The good news is enterprises are paying a lot more attention to disaster recovery (DR).
The bad news is they're not keeping up with the growth in mission-critical IT.
That's grown 20 percentage points in the past year, yet nearly half of all IT groups carry out DR testing once a year or less.
In fact, 8% of Asia-Pacific respondents and 12% in EMEA never test their DR plans, according to a survey of 1,000 IT professionals worldwide. A third said they'd had to execute DR plans in the past year, primarily because of hardware or software failure (36%), external security threats (28%) or natural disasters (23%).
A big factor in all of this is virtualization, which as well as offering scalability and cost savings opens up new security issues; security processes that work well for physical environments don't necessarily apply for virtual apps and data.
In fact, virtualization is the biggest single driver of resurgence in DR, nominated by 55% of those surveyed. As Symantec, the survey sponsor, points out, "native DR tools in virtual environments are immature and don't provide the enterprise-class protection" that corporates need.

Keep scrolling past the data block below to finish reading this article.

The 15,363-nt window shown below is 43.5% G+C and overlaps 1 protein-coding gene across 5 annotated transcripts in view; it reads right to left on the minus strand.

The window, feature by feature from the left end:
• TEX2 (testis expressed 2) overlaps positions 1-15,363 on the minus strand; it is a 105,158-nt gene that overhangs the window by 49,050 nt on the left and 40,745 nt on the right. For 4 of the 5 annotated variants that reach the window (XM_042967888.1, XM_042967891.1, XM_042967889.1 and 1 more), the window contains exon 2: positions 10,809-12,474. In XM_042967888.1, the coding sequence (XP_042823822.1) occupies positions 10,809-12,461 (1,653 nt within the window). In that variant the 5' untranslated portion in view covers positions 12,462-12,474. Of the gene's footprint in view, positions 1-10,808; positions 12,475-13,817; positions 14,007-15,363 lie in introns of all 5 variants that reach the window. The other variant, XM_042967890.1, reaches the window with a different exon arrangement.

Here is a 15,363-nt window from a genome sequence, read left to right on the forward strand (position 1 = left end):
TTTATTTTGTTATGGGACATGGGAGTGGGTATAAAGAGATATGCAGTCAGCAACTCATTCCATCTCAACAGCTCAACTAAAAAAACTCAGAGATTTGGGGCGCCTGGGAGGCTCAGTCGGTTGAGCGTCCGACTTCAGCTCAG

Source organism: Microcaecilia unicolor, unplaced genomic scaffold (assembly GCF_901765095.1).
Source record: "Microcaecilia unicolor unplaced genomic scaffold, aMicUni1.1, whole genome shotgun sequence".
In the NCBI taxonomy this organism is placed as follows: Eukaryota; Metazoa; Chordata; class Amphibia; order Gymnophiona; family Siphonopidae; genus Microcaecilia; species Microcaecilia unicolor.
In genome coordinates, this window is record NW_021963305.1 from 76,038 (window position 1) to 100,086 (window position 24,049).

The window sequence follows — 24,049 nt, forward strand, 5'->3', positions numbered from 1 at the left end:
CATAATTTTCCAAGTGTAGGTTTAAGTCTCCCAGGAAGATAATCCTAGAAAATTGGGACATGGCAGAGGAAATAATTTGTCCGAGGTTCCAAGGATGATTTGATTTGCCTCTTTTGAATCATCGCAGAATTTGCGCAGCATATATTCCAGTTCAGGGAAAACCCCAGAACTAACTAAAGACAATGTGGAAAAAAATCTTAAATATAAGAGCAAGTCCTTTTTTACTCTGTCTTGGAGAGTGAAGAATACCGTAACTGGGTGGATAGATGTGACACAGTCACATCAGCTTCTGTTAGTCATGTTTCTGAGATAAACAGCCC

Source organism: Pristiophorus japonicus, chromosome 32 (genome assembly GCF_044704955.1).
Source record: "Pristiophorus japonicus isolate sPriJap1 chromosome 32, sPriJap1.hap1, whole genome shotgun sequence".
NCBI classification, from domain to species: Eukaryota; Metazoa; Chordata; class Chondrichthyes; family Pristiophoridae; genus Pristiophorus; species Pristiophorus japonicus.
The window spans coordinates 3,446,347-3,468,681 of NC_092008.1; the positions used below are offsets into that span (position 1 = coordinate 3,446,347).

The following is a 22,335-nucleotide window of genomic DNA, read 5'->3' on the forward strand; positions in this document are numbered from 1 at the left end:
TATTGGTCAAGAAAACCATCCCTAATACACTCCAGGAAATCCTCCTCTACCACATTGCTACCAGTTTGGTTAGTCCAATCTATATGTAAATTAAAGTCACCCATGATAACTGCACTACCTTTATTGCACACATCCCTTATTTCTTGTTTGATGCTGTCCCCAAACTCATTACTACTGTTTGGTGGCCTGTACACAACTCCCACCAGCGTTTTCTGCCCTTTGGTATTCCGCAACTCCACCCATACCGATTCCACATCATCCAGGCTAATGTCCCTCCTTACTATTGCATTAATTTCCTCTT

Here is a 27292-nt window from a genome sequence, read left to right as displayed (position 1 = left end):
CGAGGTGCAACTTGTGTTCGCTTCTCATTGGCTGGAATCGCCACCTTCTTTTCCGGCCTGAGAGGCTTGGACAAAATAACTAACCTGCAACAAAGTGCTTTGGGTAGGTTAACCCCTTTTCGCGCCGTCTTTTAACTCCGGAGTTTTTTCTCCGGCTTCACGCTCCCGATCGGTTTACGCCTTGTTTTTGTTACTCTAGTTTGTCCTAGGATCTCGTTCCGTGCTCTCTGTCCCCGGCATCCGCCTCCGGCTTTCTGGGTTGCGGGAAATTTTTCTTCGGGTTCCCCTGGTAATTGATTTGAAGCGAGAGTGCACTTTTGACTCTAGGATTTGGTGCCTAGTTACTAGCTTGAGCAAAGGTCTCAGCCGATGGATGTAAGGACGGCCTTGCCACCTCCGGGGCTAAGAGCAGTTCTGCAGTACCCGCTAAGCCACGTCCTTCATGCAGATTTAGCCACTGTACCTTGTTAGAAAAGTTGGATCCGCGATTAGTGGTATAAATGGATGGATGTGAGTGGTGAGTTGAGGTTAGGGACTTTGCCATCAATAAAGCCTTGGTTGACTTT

Despite this, 35% of virtual servers are not currently covered in organizations' DR plans, and only 37% of virtual systems are backed up.
The other side of this is that the ability to leverage virtualized servers is itself an important part of a DR strategy, and a number of vendors are offering solutions that make it easy to deploy virtualization-based DR.
One intriguing data point from the survey is the shrinking involvement of senior IT execs in DR.
It's hard to tell why. It may be part of the normalization of IT security practices that makes CIOs comfortable about delegating execution to the team.
Or it may underline the disconnect shown above: organizations are increasingly reliant on their IT platforms, but have not deployed the structures or processes to ensure they will keep running in a crisis.